Euthanasia:Dr. Jack Kevorkian enters the Oakland County Courthouse in Pontiac, Michigan, 1999

      Eyewitness Testimony:Training for police officers involves observing facial attributes

      Family Strengthening:A father and son participate in a family strengthening program

      Federal Bureau of Investigation:The first man listed as most wanted by the FBI

      Feuding:Feuding and other forms of killing

      Financial Costs and Benefits of Crime Prevention:Summary of developmental crime prevention programs

      Financial Costs and Benefits of Crime Prevention:Summary of correctional intervention programs

      Firearms Identification:Rifling in the barrel of a firearm

      Firearms Identification:A bullet firing from the barrel of a firearm

      Firearms Identification:Microscopic markings on two fired cartridges

      Firearms Identification:Distance determination test

      Firearms Identification:Ejection pattern test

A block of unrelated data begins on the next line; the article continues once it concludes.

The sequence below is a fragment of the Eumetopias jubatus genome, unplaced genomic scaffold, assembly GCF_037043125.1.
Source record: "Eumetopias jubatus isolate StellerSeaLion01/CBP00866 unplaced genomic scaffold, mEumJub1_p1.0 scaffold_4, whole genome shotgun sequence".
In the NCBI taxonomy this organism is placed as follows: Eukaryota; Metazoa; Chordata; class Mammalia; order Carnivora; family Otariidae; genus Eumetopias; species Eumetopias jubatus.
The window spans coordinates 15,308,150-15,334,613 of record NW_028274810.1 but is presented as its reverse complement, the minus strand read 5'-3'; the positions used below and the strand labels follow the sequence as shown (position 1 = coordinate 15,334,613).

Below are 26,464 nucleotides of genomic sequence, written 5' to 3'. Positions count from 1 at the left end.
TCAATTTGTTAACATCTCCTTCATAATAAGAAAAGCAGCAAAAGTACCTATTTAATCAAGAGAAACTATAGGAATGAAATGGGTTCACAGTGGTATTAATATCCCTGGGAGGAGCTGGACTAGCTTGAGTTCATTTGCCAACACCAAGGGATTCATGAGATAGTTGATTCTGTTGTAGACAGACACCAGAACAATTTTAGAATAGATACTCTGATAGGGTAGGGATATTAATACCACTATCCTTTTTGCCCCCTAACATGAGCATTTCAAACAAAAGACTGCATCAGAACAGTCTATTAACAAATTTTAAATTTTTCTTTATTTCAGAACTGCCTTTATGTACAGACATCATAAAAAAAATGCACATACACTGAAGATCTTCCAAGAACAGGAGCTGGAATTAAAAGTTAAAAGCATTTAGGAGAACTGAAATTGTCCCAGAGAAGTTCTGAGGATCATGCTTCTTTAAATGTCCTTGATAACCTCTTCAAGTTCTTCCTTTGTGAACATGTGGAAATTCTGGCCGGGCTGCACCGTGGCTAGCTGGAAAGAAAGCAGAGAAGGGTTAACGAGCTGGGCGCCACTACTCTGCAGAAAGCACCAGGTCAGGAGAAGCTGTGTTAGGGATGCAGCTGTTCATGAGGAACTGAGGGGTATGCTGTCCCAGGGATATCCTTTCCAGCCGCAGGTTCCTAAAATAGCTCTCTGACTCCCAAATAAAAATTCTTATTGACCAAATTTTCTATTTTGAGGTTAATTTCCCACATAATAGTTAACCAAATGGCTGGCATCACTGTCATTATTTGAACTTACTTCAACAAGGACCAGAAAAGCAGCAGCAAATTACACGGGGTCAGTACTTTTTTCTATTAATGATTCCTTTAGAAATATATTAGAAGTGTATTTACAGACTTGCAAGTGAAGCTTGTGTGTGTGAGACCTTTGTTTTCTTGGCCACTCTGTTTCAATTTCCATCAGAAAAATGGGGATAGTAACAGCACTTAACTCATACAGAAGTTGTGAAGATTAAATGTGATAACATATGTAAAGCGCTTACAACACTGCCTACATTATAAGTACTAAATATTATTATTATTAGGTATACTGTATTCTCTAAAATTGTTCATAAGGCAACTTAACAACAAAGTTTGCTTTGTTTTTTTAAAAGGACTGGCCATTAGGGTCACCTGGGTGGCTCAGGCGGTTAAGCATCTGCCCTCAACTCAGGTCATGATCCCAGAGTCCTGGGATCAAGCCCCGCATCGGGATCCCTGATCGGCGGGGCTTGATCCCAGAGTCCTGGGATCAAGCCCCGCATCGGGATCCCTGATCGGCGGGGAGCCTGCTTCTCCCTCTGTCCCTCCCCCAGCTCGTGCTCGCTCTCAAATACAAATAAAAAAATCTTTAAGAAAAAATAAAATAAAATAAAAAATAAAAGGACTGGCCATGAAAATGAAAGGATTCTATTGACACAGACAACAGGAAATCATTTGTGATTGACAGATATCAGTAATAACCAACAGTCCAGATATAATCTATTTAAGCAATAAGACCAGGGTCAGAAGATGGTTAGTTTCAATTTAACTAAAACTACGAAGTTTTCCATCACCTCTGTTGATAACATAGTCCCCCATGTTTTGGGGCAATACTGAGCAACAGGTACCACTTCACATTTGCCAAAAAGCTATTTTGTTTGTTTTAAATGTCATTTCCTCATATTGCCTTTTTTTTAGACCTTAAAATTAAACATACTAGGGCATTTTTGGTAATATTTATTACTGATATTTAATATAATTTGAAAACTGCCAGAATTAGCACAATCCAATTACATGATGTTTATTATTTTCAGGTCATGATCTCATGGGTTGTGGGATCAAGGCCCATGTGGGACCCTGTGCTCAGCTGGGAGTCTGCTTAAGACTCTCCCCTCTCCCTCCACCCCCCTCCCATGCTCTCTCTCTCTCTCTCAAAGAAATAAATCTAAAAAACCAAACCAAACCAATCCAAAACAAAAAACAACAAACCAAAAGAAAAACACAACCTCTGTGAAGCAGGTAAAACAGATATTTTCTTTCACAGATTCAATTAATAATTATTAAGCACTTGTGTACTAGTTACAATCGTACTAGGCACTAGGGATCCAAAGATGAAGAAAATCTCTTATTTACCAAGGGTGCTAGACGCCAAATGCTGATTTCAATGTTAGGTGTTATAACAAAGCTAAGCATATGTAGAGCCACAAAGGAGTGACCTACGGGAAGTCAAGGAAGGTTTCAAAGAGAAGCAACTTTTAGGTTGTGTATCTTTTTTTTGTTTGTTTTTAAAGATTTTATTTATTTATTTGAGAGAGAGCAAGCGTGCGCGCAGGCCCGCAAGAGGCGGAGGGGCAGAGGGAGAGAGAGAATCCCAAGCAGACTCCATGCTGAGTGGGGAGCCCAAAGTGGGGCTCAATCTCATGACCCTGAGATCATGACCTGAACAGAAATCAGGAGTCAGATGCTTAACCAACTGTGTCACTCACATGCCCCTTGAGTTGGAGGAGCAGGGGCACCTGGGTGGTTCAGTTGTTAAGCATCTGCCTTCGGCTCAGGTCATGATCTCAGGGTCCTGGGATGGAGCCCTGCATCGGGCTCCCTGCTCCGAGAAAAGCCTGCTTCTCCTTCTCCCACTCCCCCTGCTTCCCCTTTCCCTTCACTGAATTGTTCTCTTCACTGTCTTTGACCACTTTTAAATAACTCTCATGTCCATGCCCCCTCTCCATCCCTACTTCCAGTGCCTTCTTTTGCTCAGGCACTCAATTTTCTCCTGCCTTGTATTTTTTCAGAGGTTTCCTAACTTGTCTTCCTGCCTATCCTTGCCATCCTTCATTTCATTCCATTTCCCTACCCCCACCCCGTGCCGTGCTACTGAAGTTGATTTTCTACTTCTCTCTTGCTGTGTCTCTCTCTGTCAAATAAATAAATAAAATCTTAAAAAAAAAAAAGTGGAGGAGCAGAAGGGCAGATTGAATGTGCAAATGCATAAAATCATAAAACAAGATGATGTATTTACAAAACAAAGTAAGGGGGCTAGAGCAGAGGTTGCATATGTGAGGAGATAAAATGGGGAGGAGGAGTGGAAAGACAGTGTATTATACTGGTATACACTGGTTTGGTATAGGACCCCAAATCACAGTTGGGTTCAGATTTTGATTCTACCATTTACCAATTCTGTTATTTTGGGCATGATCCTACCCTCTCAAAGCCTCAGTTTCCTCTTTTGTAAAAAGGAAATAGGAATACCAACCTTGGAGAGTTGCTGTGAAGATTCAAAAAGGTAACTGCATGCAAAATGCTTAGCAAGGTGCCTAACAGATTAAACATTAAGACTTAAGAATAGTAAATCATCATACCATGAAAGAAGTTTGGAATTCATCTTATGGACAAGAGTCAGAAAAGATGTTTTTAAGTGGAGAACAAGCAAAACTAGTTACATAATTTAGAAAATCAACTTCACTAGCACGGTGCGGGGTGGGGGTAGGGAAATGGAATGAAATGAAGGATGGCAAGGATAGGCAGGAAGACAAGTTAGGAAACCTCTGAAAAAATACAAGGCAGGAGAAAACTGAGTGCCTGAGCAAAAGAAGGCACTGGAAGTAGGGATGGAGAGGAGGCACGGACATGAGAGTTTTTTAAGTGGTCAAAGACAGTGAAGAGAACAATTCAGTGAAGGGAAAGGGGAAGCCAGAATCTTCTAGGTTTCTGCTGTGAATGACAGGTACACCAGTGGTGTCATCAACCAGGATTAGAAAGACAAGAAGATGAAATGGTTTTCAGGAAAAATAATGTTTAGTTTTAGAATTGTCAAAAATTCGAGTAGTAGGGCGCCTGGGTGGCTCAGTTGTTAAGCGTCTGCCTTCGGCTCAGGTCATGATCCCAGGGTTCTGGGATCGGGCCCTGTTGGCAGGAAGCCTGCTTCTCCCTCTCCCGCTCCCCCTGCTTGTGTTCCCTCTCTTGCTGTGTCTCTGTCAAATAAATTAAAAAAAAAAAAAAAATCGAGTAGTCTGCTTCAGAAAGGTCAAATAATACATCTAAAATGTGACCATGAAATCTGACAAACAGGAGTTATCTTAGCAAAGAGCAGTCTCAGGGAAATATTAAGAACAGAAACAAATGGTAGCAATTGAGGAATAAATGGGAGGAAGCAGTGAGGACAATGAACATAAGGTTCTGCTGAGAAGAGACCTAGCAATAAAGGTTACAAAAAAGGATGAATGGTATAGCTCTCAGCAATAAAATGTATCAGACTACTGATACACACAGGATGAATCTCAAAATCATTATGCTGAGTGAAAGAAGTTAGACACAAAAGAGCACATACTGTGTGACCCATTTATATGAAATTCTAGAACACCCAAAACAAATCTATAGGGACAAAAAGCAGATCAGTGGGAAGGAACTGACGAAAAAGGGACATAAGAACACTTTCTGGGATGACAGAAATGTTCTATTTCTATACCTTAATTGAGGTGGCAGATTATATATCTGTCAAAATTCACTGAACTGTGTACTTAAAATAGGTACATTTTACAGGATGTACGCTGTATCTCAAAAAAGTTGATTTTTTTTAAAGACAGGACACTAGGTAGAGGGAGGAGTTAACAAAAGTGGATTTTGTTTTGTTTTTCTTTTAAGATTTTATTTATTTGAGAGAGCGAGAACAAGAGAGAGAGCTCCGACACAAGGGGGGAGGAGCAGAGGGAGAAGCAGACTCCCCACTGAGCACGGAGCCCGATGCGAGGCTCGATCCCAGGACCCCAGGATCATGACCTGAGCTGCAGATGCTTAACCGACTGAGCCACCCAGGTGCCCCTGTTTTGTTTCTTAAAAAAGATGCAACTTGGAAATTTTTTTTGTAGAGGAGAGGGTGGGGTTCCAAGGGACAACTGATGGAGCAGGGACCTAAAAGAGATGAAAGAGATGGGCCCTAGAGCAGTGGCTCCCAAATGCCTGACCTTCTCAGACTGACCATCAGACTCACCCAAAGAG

Foot Patrol:Advertisement for police boots from The Police Review, 1898

      Foot Patrol:The foot patrolman's greatest problem, from the August 1939 issue of the New York City police journal Spring 3100

      Forensic Science:Human skull

      France:North African immigrants are arrested for illegally entering France from Italy

      Gated Communities:Five Oaks in Dayton, Ohio

      Geographic Information Systems:Area 27—Repeat address drug arrests, 1997 and 1998

      Geographic Information Systems:Repeat address drug arrests, 1997

      Geographic Information Systems:Repeat address drug arrests, 1998

      Germany:Crime rates, prison population, and suspected criminals

      Germany:Violent offenses

      Germany:Total number of recorded crimes plus prisoners

      Germany:Total number of prisoners

      Grand Jury:Dishwasher Jesus Perez outside the grand jury room after testifying about the murder of Robert F. Kennedy

      Great Britain:British criminal justice officer uniforms, 1934

      Halfway House:Comparing halfway houses and community residential treatment centers

      Hate Crimes:Tattoo of John William King, convicted of murder

      Homicide Investigation:Medical examiner and homicide detectives examine a body